Sam Altman’s Role in Worldcoin Project Remains Unchanged Amidst OpenAI Controversy

Despite his departure from OpenAI, Sam Altman’s involvement with the crypto project, Tools for Humanity, which is responsible for building Worldcoin, continues unabated, according to a source close to the project as reported by TechCrunch.

Altman’s contribution to Tools for Humanity remains consistent and valuable, and it is expected to remain so, the source confirmed. They also noted that Altman still holds the positions of chairman and co-founder of the project, reaffirming that the information on the project’s website is up to date.

Following the news of Altman’s departure, the Worldcoin token, WLD, experienced a sharp decline to a low of $1.84 on Saturday. However, the token has since recovered and is currently trading at $2.40, according to CoinMarketCap data.

In a Series C funding round led by Blockchain Capital in May, Worldcoin successfully raised $115 million. As of March, Altman was a member of the project’s board, though he was not directly involved in day-to-day operations.

“Proof of personhood is becoming increasingly important in the rapidly advancing age of AI,” The Worldcoin Foundation told TechCrunch late on Monday. The team supporting Worldcoin is still focused on the project’s mission, “building a more human internet and a more accessible global economy through World ID, a privacy-enhancing way to verify humanness and uniqueness online,” the company said.

Worldcoin has gained recognition for its controversial Orb hardware, which scans individuals’ irises and assigns them an ID to access Worldcoin’s application and a digital passport. The verification process is designed to establish individuals’ identities and prevent the creation of multiple accounts.

The crypto project has encountered resistance from certain countries, particularly Kenya, which banned Worldcoin from conducting further iris scans due to concerns about inadequate disclosure of data security and privacy measures, as well as the use and processing of collected data.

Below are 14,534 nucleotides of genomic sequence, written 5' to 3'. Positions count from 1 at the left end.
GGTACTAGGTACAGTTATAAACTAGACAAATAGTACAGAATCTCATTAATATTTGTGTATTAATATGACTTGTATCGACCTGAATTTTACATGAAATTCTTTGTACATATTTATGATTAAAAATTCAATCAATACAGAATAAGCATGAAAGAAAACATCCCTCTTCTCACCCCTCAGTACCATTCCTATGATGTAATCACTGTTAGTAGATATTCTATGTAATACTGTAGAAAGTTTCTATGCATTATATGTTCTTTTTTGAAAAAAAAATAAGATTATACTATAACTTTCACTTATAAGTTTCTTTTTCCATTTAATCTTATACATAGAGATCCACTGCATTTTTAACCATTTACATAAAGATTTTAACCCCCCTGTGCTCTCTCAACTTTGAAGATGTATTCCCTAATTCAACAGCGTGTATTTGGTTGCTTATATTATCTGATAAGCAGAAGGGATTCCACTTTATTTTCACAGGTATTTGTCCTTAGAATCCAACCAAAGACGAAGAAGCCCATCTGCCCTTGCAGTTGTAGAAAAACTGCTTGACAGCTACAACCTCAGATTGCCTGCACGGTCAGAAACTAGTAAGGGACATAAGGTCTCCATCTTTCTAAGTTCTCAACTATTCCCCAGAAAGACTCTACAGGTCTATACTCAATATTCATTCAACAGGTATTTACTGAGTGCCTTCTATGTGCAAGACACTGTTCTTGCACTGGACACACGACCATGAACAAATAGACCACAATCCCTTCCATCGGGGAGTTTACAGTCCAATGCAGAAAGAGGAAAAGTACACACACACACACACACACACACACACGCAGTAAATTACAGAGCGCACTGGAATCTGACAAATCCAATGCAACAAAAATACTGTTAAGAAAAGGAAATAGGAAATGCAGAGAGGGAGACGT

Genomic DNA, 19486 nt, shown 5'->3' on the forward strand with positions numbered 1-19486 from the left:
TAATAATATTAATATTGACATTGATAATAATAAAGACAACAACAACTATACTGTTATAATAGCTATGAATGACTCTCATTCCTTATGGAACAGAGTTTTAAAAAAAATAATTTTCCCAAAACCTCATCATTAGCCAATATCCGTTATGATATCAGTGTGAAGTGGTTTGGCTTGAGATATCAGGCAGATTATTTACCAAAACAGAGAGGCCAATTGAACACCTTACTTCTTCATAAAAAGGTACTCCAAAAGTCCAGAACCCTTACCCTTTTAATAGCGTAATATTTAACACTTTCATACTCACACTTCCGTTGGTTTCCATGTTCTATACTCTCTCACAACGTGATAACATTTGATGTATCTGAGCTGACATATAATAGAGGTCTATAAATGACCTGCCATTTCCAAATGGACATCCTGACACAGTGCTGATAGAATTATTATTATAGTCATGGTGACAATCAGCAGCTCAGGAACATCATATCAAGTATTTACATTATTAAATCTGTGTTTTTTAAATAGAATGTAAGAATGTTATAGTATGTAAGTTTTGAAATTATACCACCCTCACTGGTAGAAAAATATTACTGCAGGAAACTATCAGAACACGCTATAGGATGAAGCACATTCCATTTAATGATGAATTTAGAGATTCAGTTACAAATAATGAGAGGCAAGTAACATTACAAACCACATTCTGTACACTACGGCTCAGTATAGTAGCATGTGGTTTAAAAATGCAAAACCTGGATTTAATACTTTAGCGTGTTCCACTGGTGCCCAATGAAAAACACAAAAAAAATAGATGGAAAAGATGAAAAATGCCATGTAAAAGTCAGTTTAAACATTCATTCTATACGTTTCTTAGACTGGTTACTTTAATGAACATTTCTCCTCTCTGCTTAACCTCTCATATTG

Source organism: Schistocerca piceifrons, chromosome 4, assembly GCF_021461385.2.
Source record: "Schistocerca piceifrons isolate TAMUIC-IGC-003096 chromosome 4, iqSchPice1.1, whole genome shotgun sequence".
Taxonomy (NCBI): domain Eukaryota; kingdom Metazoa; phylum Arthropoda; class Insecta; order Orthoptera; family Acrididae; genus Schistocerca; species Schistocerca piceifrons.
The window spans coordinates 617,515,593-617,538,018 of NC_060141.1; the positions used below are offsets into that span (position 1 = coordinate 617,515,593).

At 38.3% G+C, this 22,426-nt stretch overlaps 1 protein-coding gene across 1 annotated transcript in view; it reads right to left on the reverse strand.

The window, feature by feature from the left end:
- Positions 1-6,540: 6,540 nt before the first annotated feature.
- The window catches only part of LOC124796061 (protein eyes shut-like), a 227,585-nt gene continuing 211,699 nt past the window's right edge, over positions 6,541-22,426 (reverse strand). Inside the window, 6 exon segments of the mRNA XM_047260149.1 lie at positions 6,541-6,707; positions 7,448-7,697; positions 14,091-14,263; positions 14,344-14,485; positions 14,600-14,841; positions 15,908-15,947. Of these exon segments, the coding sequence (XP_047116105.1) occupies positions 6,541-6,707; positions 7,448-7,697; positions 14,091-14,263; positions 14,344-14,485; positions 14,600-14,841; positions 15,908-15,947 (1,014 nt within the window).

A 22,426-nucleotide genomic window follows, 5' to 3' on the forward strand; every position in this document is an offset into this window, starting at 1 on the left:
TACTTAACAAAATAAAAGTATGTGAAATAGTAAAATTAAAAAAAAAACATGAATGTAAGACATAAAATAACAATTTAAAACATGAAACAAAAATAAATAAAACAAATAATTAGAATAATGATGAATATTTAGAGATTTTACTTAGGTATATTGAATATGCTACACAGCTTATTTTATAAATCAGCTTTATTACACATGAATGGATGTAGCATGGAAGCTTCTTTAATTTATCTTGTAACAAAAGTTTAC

Worldcoin has also faced criticism from opponents who accuse the company of targeting developing countries with more lenient privacy regulations. The project offers most participants (outside the U.S. and select other countries) 25 WLD tokens, equivalent to approximately $58.5, in exchange for signing up, leading to accusations of exploitation from its critics.

However, the project continues to attract participants, with over 2.46 million people signing up for Worldcoin since its public launch 120 days ago, as indicated on its website. Over the past week, more than 65,200 new accounts have been created, and the project has averaged 137,000 wallet transactions daily.

Speaking previously, Tiago Sada, the head of product for Tools for Humanity and a key contributor to Worldcoin, defended the focus on developing countries and the distribution of free tokens, stating that it was justifiable as most tech projects prioritize emerging markets, citing them as the “easier ones to operate in.” Additionally, it is anticipated that Altman will remain involved for the foreseeable future.

For more insight into Sam Altman’s departure from OpenAI and its subsequent impact, read our ongoing coverage:

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